Many forms of neurodegenerative disease are characterized by Wallerian degeneration, an active program of axonal destruction. Recently, the important player which enacts Wallerian degeneration was discovered, the multidomain protein SARM1. Since the SARM1 protein has classically been thought of as an innate immune molecule, its role in Wallerian degeneration has raised questions on the evolutionary forces acting on it. Here, we synthesize a picture of SARM1’s evolution through various organisms by examining the molecular and genetic changes of SARM1 and the genes around it. Using proteins that possess domains homologous to SARM1, we established distances and Ka/Ks values through 5671 pairwise species–species comparisons. We demonstrate that SARM1 diverged across species in a pattern similar to other SAM domain-containing proteins. This is surprising, because it was expected that SARM1 would behave more like its TIR domain relatives. Going along with this divorce from TIR, we also noted that SARM1’s TIR is under stronger purifying selection than the rest of the TIR domain-containing proteins (remaining highly conserved). In addition, SARM1’s synteny analysis reveals that the surrounding gene cluster is highly conserved, functioning as a potential nexus of gene functionality across species. Taken together, SARM1 demonstrates a unique evolutionary pattern, separate from the TIR domain protein family.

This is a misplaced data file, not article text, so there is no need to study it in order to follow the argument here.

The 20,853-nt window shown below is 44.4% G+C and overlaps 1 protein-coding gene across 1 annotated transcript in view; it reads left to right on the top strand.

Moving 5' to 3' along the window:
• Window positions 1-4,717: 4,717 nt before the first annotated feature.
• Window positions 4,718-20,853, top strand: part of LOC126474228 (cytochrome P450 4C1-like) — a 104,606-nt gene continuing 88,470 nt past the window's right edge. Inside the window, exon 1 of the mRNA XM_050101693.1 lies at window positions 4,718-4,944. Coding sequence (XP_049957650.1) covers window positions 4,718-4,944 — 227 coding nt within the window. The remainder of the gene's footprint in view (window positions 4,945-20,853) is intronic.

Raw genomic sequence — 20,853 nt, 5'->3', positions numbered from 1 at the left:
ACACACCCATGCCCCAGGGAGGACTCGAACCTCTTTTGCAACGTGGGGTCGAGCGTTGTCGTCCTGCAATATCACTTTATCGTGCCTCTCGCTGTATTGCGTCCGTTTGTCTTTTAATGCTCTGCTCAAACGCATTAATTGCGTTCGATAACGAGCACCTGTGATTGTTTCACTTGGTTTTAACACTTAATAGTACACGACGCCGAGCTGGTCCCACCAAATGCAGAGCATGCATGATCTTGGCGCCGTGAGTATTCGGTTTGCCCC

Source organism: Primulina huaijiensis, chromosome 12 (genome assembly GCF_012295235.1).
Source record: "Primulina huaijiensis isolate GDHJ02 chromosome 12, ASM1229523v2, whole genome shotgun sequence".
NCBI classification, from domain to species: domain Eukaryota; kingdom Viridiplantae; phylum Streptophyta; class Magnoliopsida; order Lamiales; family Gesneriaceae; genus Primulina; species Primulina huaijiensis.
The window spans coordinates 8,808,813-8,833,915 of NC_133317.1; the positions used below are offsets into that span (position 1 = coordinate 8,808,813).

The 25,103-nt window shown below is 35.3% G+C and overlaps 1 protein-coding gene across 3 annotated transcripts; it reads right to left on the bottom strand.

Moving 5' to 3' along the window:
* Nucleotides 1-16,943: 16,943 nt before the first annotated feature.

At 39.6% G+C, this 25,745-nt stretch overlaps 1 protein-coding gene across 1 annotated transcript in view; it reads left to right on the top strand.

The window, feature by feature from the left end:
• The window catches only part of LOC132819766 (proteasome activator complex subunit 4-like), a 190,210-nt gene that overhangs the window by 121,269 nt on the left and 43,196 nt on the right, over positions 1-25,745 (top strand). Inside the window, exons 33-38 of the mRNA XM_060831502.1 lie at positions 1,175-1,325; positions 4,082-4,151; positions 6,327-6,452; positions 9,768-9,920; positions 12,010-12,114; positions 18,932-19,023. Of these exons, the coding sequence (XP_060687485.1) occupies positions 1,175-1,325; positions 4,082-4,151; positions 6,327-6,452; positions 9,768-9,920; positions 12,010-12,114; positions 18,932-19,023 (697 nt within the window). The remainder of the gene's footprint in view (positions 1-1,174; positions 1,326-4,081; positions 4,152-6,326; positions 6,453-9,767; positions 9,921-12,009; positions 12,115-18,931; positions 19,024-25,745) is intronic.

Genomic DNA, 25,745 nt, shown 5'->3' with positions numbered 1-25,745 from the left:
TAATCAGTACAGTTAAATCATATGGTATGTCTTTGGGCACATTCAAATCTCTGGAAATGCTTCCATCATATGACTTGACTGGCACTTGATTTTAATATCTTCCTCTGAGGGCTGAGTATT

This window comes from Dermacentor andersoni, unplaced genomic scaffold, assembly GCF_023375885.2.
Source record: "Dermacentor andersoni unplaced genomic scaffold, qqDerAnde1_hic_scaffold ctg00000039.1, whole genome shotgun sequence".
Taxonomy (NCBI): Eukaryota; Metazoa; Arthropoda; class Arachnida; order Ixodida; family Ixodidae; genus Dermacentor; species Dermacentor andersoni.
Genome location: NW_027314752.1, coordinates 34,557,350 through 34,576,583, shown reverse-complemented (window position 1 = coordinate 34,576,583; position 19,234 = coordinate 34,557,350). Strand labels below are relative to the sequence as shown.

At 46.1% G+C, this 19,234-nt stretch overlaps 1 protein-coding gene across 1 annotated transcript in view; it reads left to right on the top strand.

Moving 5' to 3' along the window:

- Innate immune
- Wallerian axon degeneration